“While the US Army Corps continues its consultation with the Standing Rock Sioux Tribe about the river crossing, the Dakota Access pipeline project is in financial jeopardy. It is likely impossible for the company to meet its January 1 deadline, and if it does not, producers and shippers who two years ago committed to use the pipeline will have the option to renegotiate or even terminate their contracts… In August, a group of banks agreed to lend $2.5 billion to Dakota Access. But $1.4 billion of this loan is still on hold until the Army Corps grants the final permits for the pipeline. This means that there is still time for the banks involved in this loan to cut their line of credit.”
You can also join MoveOn.org in thanking the Standing Rock Sioux community and/or contributing financially to the tribe.
- Include your name and message in a thank-you card to be sent to Standing Rock Sioux Tribal Chairman David Archambault II
- Make a tax-deductible donation to the Thunder Valley Community Development Corporation, which has established a special fund for the exclusive use of the tribe >>
Paul Eppinger, who led a campaign for Arizona to recognize a holiday for Martin Luther King Jr. and later was involved in interfaith affairs, has died. He was 83.
The contentious battle in the late 1980s to pass a holiday honoring Martin Luther King Jr. in Arizona took six years, with one governor declaring a holiday and the next revoking it, and voters initially voting down a holiday but later, in 1992, supporting it.
Eppinger was the statewide director for the successful “Victory Together Campaign” to establish a state King holiday.
”I think this is precisely what Christians should be interested in to give proper leadership to a critical moral and ethical issue,” he said at the time. ”We look at the saints of all times and lift them up as heroes, but when it comes to us taking a stand in our local community, Christian churches are afraid of what people will think.
”Personally, I’ve never felt the spirit of Jesus more than when I am helping people who have been cast aside or who are down and out.”
Read more about interfaith leader Paul Eppinger >>
Imagine your birth certificate being the only thing that can stop you from becoming a child bride. A piece of paper that could change the course of your life.
In Nepal, a girl’s cheena, or astrological chart, is playing a crucial role in deterring her from being married off before she reaches adulthood.
It’s a deeply embedded tradition where marriages are arranged — and often forced through — by parents or relatives of the girl. Some are as young as 12 months.
This can have a variety of inherently detrimental consequences. In the short-term, girls are more likely to drop out of school and are less likely to have access to information about birth control and contraception.
In the long-run, they are more likely to suffer the dangerous impacts from early childbearing. And in a vicious intergeneration circle, the women are less likely to rise out of poverty so that they can spare their own daughters from enduring the same fate.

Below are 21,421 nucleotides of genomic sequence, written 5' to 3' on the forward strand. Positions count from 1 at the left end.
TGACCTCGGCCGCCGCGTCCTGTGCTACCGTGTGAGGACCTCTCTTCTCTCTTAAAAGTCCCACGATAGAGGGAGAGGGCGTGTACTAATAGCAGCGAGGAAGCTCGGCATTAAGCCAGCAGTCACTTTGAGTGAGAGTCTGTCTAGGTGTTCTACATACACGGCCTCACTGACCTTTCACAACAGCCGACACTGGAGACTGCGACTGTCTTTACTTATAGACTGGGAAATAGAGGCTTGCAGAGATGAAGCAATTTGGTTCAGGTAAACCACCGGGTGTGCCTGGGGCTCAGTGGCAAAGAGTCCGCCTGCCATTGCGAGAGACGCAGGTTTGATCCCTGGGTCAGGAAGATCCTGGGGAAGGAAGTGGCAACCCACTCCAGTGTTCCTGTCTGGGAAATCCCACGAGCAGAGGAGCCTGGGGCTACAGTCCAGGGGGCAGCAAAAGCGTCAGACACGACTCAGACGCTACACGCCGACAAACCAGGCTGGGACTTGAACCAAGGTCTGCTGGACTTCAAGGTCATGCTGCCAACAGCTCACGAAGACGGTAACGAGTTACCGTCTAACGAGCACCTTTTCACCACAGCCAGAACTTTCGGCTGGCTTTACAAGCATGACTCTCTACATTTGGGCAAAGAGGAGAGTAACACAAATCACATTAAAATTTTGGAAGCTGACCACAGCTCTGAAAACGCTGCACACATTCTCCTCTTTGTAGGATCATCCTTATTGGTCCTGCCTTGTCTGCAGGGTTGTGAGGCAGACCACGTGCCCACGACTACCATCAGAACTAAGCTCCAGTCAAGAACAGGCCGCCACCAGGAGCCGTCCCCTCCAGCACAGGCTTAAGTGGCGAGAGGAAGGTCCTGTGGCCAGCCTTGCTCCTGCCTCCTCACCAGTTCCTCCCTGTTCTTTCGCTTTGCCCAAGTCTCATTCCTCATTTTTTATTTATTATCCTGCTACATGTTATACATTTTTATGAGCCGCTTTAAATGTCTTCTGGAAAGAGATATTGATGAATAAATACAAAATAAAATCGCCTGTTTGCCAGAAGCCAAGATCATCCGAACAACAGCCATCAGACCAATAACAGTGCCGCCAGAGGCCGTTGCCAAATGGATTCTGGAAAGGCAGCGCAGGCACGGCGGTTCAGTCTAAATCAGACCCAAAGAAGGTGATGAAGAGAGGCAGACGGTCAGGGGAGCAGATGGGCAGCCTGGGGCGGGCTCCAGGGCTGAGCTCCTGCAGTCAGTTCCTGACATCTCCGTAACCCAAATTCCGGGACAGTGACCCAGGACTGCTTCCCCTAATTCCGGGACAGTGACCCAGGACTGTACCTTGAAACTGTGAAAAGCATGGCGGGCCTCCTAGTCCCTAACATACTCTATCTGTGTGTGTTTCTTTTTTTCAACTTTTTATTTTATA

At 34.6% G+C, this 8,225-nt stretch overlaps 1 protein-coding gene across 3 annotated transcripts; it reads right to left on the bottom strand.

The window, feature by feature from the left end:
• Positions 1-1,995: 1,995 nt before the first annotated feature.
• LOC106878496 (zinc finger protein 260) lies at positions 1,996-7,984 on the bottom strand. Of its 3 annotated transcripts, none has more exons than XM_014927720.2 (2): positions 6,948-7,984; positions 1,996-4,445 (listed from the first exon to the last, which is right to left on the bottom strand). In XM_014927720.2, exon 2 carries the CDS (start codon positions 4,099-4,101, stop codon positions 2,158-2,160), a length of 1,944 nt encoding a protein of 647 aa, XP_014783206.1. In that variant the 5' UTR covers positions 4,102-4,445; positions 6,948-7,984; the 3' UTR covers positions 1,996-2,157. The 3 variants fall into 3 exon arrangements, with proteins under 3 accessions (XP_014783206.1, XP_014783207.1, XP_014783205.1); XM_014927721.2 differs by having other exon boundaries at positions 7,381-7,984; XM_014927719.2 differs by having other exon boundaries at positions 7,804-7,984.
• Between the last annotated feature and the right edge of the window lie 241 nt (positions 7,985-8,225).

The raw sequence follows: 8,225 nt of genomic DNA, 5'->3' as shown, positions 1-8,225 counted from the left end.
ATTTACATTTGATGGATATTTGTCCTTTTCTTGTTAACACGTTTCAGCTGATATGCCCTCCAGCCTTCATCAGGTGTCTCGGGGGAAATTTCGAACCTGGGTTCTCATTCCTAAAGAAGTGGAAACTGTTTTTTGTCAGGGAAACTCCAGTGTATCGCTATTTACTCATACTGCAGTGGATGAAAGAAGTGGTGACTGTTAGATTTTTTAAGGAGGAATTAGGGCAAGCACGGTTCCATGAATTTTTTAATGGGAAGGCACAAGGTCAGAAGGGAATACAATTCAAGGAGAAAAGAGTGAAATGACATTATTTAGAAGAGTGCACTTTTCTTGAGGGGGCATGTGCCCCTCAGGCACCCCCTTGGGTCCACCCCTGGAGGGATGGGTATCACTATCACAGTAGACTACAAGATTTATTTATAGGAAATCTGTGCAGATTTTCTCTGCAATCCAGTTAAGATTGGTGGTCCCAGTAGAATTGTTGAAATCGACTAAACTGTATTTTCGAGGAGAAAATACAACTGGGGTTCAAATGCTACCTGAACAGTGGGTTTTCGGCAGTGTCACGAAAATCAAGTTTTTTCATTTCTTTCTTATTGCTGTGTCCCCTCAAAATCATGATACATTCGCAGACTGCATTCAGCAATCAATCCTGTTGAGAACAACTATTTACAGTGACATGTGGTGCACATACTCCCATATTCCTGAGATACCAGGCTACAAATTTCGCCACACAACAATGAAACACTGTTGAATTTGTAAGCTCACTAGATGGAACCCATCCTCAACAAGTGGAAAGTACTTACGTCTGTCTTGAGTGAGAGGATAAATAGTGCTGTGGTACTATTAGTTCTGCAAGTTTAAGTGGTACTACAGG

Surprisingly, astrologers, Hindu priests and shamans could hold the key to ending this perilous cycle.
In a remote far western part of Nepal, some of these religious leaders are using their standing in traditional communities to educate families about the consequences of child marriage.
Read more about Hindu priests combating child marriage in Nepal >>
Via The Guardian:
A United Nations group is investigating allegations of human rights abuses by North Dakota law enforcement against Native American protesters, with indigenous leaders testifying about “acts of war” they observed during mass arrests at an oil pipeline protest.
A representative of the UN’s permanent forum on indigenous issues, an advisory group, has been collecting testimony from Dakota Access pipeline protesters who have raised concerns about excessive force, unlawful arrests and mistreatment in jail where some activists have been held in cages.
“When you look at what the international standards are for the treatment of people, and you are in a place like the United States, it’s really astounding to hear some of this testimony,” said Roberto Borrero, a representative of the International Indian Treaty Council.
From the New York Times:
MEXICO CITY — The government of El Salvador won a long-running legal battle on Friday when an international arbitration panel ruled that it did not have to pay compensation to a mining company that was denied a concession to drill for gold.
The case had been watched by antimining activists, who had pointed to it as a test of the rights of governments to make laws protecting their citizens’ health and the environment against challenges from corporations.
The panel, the International Center for Settlement of Investment Disputes, at the World Bank in Washington, accepted El Salvador’s argument that the company, Pac Rim Cayman, did not meet all the legal requirements to receive a permit.
The ruling was a relief to the Salvadoran government, which faced a demand for $314 million in compensation from Pac Rim Cayman for the loss of expected profits from the mining venture.
“What is clear is that investments are welcome if they respect institutions, if they respect the environment and health,” Lina Pohl, El Salvador’s environment minister, said in a phone interview from San Salvador, the capital.